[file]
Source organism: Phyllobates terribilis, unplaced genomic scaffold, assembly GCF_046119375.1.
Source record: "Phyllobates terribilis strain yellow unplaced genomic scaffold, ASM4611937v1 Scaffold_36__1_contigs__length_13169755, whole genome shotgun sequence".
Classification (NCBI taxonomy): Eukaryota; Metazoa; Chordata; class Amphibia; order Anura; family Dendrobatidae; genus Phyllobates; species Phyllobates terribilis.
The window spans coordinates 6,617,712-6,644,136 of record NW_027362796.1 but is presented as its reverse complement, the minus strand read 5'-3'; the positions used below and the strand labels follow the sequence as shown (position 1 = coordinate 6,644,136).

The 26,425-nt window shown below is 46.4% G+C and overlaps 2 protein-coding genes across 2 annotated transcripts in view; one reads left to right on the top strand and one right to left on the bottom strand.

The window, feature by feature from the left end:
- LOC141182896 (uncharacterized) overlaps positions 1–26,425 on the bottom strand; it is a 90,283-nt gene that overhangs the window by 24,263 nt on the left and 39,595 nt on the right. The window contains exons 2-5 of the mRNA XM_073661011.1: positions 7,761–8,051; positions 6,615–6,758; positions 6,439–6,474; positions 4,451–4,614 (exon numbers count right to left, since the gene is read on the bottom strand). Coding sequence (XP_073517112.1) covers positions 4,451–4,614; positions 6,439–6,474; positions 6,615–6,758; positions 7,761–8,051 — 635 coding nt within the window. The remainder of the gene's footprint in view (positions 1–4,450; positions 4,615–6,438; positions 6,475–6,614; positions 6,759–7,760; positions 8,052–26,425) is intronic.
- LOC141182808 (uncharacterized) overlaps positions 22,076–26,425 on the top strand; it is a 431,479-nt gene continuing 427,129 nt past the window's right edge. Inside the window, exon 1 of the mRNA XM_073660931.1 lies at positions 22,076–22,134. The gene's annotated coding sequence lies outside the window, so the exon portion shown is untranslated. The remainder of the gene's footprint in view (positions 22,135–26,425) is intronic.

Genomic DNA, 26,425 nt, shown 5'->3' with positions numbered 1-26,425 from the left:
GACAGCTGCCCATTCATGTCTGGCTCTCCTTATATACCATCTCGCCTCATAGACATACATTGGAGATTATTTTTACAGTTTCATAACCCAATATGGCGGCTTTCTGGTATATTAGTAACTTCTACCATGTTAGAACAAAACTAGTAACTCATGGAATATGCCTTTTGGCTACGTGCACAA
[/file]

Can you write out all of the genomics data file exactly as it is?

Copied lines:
Source organism: Phyllobates terribilis, unplaced genomic scaffold, assembly GCF_046119375.1.
Source record: "Phyllobates terribilis strain yellow unplaced genomic scaffold, ASM4611937v1 Scaffold_36__1_contigs__length_13169755, whole genome shotgun sequence".
Classification (NCBI taxonomy): Eukaryota; Metazoa; Chordata; class Amphibia; order Anura; family Dendrobatidae; genus Phyllobates; species Phyllobates terribilis.
The window spans coordinates 6,617,712-6,644,136 of record NW_027362796.1 but is presented as its reverse complement, the minus strand read 5'-3'; the positions used below and the strand labels follow the sequence as shown (position 1 = coordinate 6,644,136).

The 26,425-nt window shown below is 46.4% G+C and overlaps 2 protein-coding genes across 2 annotated transcripts in view; one reads left to right on the top strand and one right to left on the bottom strand.

The window, feature by feature from the left end:
- LOC141182896 (uncharacterized) overlaps positions 1–26,425 on the bottom strand; it is a 90,283-nt gene that overhangs the window by 24,263 nt on the left and 39,595 nt on the right. The window contains exons 2-5 of the mRNA XM_073661011.1: positions 7,761–8,051; positions 6,615–6,758; positions 6,439–6,474; positions 4,451–4,614 (exon numbers count right to left, since the gene is read on the bottom strand). Coding sequence (XP_073517112.1) covers positions 4,451–4,614; positions 6,439–6,474; positions 6,615–6,758; positions 7,761–8,051 — 635 coding nt within the window. The remainder of the gene's footprint in view (positions 1–4,450; positions 4,615–6,438; positions 6,475–6,614; positions 6,759–7,760; positions 8,052–26,425) is intronic.
- LOC141182808 (uncharacterized) overlaps positions 22,076–26,425 on the top strand; it is a 431,479-nt gene continuing 427,129 nt past the window's right edge. Inside the window, exon 1 of the mRNA XM_073660931.1 lies at positions 22,076–22,134. The gene's annotated coding sequence lies outside the window, so the exon portion shown is untranslated. The remainder of the gene's footprint in view (positions 22,135–26,425) is intronic.

Genomic DNA, 26,425 nt, shown 5'->3' with positions numbered 1-26,425 from the left:
GACAGCTGCCCATTCATGTCTGGCTCTCCTTATATACCATCTCGCCTCATAGACATACATTGGAGATTATTTTTACAGTTTCATAACCCAATATGGCGGCTTTCTGGTATATTAGTAACTTCTACCATGTTAGAACAAAACTAGTAACTCATGGAATATGCCTTTTGGCTACGTGCACAA